Please use this identifier to cite or link to this item: https://hdl.handle.net/2440/122875
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Type: Journal article
Title: Early human settlement of Sahul was not an accident
Author: Bird, M.I.
Condie, S.A.
O Connor, S.
O Grady, D.
Reepmeyer, C.
Ulm, S.
Zega, M.
Saltré, F.
Bradshaw, C.J.A.
Citation: Scientific Reports, 2019; 9(1):8220-1-8220-10
Publisher: Springer Nature
Issue Date: 2019
ISSN: 2045-2322
2045-2322
Statement of
Responsibility: 
Michael I. Bird, Scott A. Condie, Sue O’Connor, Damien O’Grady, Christian Reepmeyer, Sean Ulm, Mojca Zega, Frédérik Saltré, Corey J.A. Bradshaw
Abstract: The first peopling of Sahul (Australia, New Guinea and the Aru Islands joined at lower sea levels) by anatomically modern humans required multiple maritime crossings through Wallacea, with at least one approaching 100 km. Whether these crossings were accidental or intentional is unknown. Using coastal-viewshed analysis and ocean drift modelling combined with population projections, we show that the probability of randomly reaching Sahul by any route is <5% until ≥40 adults are 'washed off' an island at least once every 20 years. We then demonstrate that choosing a time of departure and making minimal headway (0.5 knots) toward a destination greatly increases the likelihood of arrival. While drift modelling demonstrates the existence of 'bottleneck' crossings on all routes, arrival via New Guinea is more likely than via northwestern Australia. We conclude that anatomically modern humans had the capacity to plan and make open-sea voyages lasting several days by at least 50,000 years ago.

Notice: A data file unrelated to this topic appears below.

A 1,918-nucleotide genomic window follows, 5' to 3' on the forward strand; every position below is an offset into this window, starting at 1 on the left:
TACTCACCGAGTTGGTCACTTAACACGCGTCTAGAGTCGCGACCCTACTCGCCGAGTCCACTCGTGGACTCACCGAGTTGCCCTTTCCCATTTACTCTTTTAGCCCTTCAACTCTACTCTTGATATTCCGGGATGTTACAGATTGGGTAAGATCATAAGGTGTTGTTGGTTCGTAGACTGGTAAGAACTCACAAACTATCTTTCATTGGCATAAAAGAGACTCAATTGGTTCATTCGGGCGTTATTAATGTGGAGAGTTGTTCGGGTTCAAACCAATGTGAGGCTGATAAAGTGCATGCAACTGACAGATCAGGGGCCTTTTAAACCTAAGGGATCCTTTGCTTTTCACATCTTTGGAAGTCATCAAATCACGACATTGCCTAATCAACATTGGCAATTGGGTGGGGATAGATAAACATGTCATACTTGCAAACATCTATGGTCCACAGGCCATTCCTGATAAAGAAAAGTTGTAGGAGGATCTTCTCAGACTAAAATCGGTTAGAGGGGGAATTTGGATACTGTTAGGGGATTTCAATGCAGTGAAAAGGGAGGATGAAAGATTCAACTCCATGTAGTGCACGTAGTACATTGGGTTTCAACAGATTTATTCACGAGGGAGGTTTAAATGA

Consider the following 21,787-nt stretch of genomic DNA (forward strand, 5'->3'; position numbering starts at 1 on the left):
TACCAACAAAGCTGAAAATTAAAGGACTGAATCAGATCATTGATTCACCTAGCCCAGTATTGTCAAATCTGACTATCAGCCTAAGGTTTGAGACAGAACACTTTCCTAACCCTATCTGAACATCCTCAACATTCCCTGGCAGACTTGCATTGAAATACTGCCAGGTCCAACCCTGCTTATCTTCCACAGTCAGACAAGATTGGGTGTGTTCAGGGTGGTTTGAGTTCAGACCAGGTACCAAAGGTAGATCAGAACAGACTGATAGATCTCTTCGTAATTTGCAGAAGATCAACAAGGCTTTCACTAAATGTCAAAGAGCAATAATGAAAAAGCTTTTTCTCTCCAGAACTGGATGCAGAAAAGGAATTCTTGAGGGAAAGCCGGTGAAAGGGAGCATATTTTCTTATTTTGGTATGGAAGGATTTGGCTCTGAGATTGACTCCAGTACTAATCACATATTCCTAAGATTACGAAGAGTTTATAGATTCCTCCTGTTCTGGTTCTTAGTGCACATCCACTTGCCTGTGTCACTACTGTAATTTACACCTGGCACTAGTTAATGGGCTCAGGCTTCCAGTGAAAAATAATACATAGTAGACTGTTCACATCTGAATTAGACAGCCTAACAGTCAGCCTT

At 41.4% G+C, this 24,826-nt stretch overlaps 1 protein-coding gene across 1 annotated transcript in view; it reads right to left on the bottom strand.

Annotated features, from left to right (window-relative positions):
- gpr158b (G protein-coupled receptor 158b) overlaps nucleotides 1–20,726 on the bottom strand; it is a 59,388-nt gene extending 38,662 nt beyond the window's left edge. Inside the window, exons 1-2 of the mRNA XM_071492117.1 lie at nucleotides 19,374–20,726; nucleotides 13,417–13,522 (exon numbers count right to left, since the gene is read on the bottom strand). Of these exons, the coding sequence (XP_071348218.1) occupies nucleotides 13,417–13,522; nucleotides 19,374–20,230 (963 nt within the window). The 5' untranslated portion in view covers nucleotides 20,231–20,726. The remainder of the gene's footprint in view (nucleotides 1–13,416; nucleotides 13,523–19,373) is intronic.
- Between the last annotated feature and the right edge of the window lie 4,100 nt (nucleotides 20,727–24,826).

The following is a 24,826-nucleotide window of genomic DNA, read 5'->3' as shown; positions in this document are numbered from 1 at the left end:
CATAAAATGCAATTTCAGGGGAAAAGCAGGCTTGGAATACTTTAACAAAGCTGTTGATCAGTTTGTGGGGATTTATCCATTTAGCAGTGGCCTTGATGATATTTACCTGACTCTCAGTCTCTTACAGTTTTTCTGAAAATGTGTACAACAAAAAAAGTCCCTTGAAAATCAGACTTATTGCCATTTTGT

Keywords: Humans
Archaeology
Australia
New Guinea
Oceans and Seas
Human Migration
Rights: © The Author(s) 2019. Open Access This article is licensed under a Creative Commons Attribution 4.0 International License, which permits use, sharing, adaptation, distribution and reproduction in any medium or format, as long as you give appropriate credit to the original author(s) and the source, provide a link to the Creative Commons license, and indicate if changes were made. The images or other third party material in this article are included in the article’s Creative Commons license, unless indicated otherwise in a credit line to the material. If material is not included in the article’s Creative Commons license and your intended use is not permitted by statutory regulation or exceeds the permitted use, you will need to obtain permission directly from the copyright holder. To view a copy of this license, visit http://creativecommons.org/licenses/by/4.0/.
DOI: 10.1038/s41598-019-42946-9
Grant ID: http://purl.org/au-research/grants/arc/CE170100015
http://purl.org/au-research/grants/arc/FL140100044
http://purl.org/au-research/grants/arc/FL120100156
http://purl.org/au-research/grants/arc/FT120100656
Appears in Collections:Aurora harvest 4
Earth and Environmental Sciences publications

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